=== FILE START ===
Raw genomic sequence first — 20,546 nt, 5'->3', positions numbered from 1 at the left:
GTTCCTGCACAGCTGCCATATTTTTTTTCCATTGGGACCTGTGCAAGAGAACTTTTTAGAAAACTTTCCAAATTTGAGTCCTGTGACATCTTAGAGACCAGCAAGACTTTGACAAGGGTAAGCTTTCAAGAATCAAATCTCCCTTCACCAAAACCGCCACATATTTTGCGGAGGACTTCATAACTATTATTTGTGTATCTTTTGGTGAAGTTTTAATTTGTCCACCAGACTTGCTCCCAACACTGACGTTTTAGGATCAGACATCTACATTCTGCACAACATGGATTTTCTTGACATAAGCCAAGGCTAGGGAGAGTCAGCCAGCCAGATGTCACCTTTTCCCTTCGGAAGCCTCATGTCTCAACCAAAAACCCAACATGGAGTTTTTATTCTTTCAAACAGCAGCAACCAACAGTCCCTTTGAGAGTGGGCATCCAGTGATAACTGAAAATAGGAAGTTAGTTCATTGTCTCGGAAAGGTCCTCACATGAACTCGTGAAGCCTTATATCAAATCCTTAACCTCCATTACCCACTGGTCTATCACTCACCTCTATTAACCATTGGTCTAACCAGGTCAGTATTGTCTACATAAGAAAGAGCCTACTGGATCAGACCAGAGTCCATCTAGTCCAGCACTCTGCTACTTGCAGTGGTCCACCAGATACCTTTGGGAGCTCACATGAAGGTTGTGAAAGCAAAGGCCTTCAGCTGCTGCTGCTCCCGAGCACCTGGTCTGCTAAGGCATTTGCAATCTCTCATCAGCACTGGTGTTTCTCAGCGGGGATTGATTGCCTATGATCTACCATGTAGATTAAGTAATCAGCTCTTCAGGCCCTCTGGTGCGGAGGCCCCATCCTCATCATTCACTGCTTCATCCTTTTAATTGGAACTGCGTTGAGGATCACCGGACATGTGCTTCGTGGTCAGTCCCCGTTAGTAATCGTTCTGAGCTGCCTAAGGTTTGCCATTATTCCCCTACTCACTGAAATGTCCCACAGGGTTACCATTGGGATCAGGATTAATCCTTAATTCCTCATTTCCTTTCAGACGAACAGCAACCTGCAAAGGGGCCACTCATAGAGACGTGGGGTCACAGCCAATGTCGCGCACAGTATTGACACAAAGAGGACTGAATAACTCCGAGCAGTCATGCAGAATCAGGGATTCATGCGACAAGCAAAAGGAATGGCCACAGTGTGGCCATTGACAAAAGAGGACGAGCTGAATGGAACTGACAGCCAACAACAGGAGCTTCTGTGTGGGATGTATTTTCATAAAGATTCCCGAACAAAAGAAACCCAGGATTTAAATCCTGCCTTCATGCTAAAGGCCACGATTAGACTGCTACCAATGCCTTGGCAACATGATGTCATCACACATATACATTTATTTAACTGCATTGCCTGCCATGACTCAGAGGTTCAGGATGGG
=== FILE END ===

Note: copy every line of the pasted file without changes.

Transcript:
Raw genomic sequence first — 20,546 nt, 5'->3', positions numbered from 1 at the left:
GTTCCTGCACAGCTGCCATATTTTTTTTCCATTGGGACCTGTGCAAGAGAACTTTTTAGAAAACTTTCCAAATTTGAGTCCTGTGACATCTTAGAGACCAGCAAGACTTTGACAAGGGTAAGCTTTCAAGAATCAAATCTCCCTTCACCAAAACCGCCACATATTTTGCGGAGGACTTCATAACTATTATTTGTGTATCTTTTGGTGAAGTTTTAATTTGTCCACCAGACTTGCTCCCAACACTGACGTTTTAGGATCAGACATCTACATTCTGCACAACATGGATTTTCTTGACATAAGCCAAGGCTAGGGAGAGTCAGCCAGCCAGATGTCACCTTTTCCCTTCGGAAGCCTCATGTCTCAACCAAAAACCCAACATGGAGTTTTTATTCTTTCAAACAGCAGCAACCAACAGTCCCTTTGAGAGTGGGCATCCAGTGATAACTGAAAATAGGAAGTTAGTTCATTGTCTCGGAAAGGTCCTCACATGAACTCGTGAAGCCTTATATCAAATCCTTAACCTCCATTACCCACTGGTCTATCACTCACCTCTATTAACCATTGGTCTAACCAGGTCAGTATTGTCTACATAAGAAAGAGCCTACTGGATCAGACCAGAGTCCATCTAGTCCAGCACTCTGCTACTTGCAGTGGTCCACCAGATACCTTTGGGAGCTCACATGAAGGTTGTGAAAGCAAAGGCCTTCAGCTGCTGCTGCTCCCGAGCACCTGGTCTGCTAAGGCATTTGCAATCTCTCATCAGCACTGGTGTTTCTCAGCGGGGATTGATTGCCTATGATCTACCATGTAGATTAAGTAATCAGCTCTTCAGGCCCTCTGGTGCGGAGGCCCCATCCTCATCATTCACTGCTTCATCCTTTTAATTGGAACTGCGTTGAGGATCACCGGACATGTGCTTCGTGGTCAGTCCCCGTTAGTAATCGTTCTGAGCTGCCTAAGGTTTGCCATTATTCCCCTACTCACTGAAATGTCCCACAGGGTTACCATTGGGATCAGGATTAATCCTTAATTCCTCATTTCCTTTCAGACGAACAGCAACCTGCAAAGGGGCCACTCATAGAGACGTGGGGTCACAGCCAATGTCGCGCACAGTATTGACACAAAGAGGACTGAATAACTCCGAGCAGTCATGCAGAATCAGGGATTCATGCGACAAGCAAAAGGAATGGCCACAGTGTGGCCATTGACAAAAGAGGACGAGCTGAATGGAACTGACAGCCAACAACAGGAGCTTCTGTGTGGGATGTATTTTCATAAAGATTCCCGAACAAAAGAAACCCAGGATTTAAATCCTGCCTTCATGCTAAAGGCCACGATTAGACTGCTACCAATGCCTTGGCAACATGATGTCATCACACATATACATTTATTTAACTGCATTGCCTGCCATGACTCAGAGGTTCAGGATGGG